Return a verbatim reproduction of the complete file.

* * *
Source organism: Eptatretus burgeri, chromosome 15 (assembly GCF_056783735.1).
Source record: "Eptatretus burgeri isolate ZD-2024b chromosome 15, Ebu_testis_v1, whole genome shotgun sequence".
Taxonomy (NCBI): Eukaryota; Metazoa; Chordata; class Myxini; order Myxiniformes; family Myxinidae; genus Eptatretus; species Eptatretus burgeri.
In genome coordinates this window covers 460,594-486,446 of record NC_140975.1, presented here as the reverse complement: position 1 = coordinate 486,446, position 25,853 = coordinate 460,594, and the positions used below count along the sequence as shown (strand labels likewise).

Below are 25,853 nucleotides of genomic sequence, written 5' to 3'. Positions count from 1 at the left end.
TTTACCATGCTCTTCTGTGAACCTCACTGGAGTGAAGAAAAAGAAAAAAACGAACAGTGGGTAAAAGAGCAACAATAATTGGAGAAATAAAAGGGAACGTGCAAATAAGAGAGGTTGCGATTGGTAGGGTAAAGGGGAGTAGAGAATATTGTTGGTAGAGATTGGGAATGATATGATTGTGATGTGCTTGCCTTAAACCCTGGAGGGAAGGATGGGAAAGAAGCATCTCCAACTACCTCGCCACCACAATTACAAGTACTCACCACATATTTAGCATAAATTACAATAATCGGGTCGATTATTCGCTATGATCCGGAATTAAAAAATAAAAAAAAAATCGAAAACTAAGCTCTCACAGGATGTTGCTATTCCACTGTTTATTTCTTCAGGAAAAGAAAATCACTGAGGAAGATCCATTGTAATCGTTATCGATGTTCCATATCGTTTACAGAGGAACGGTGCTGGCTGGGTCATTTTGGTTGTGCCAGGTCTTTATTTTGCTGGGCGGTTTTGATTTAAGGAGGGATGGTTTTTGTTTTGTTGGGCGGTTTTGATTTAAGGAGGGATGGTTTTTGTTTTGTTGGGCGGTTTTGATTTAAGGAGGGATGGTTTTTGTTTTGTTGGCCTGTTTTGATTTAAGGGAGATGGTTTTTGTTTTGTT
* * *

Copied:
Source organism: Eptatretus burgeri, chromosome 15 (assembly GCF_056783735.1).
Source record: "Eptatretus burgeri isolate ZD-2024b chromosome 15, Ebu_testis_v1, whole genome shotgun sequence".
Taxonomy (NCBI): Eukaryota; Metazoa; Chordata; class Myxini; order Myxiniformes; family Myxinidae; genus Eptatretus; species Eptatretus burgeri.
In genome coordinates this window covers 460,594-486,446 of record NC_140975.1, presented here as the reverse complement: position 1 = coordinate 486,446, position 25,853 = coordinate 460,594, and the positions used below count along the sequence as shown (strand labels likewise).

Below are 25,853 nucleotides of genomic sequence, written 5' to 3'. Positions count from 1 at the left end.
TTTACCATGCTCTTCTGTGAACCTCACTGGAGTGAAGAAAAAGAAAAAAACGAACAGTGGGTAAAAGAGCAACAATAATTGGAGAAATAAAAGGGAACGTGCAAATAAGAGAGGTTGCGATTGGTAGGGTAAAGGGGAGTAGAGAATATTGTTGGTAGAGATTGGGAATGATATGATTGTGATGTGCTTGCCTTAAACCCTGGAGGGAAGGATGGGAAAGAAGCATCTCCAACTACCTCGCCACCACAATTACAAGTACTCACCACATATTTAGCATAAATTACAATAATCGGGTCGATTATTCGCTATGATCCGGAATTAAAAAATAAAAAAAAAATCGAAAACTAAGCTCTCACAGGATGTTGCTATTCCACTGTTTATTTCTTCAGGAAAAGAAAATCACTGAGGAAGATCCATTGTAATCGTTATCGATGTTCCATATCGTTTACAGAGGAACGGTGCTGGCTGGGTCATTTTGGTTGTGCCAGGTCTTTATTTTGCTGGGCGGTTTTGATTTAAGGAGGGATGGTTTTTGTTTTGTTGGGCGGTTTTGATTTAAGGAGGGATGGTTTTTGTTTTGTTGGGCGGTTTTGATTTAAGGAGGGATGGTTTTTGTTTTGTTGGCCTGTTTTGATTTAAGGGAGATGGTTTTTGTTTTGTT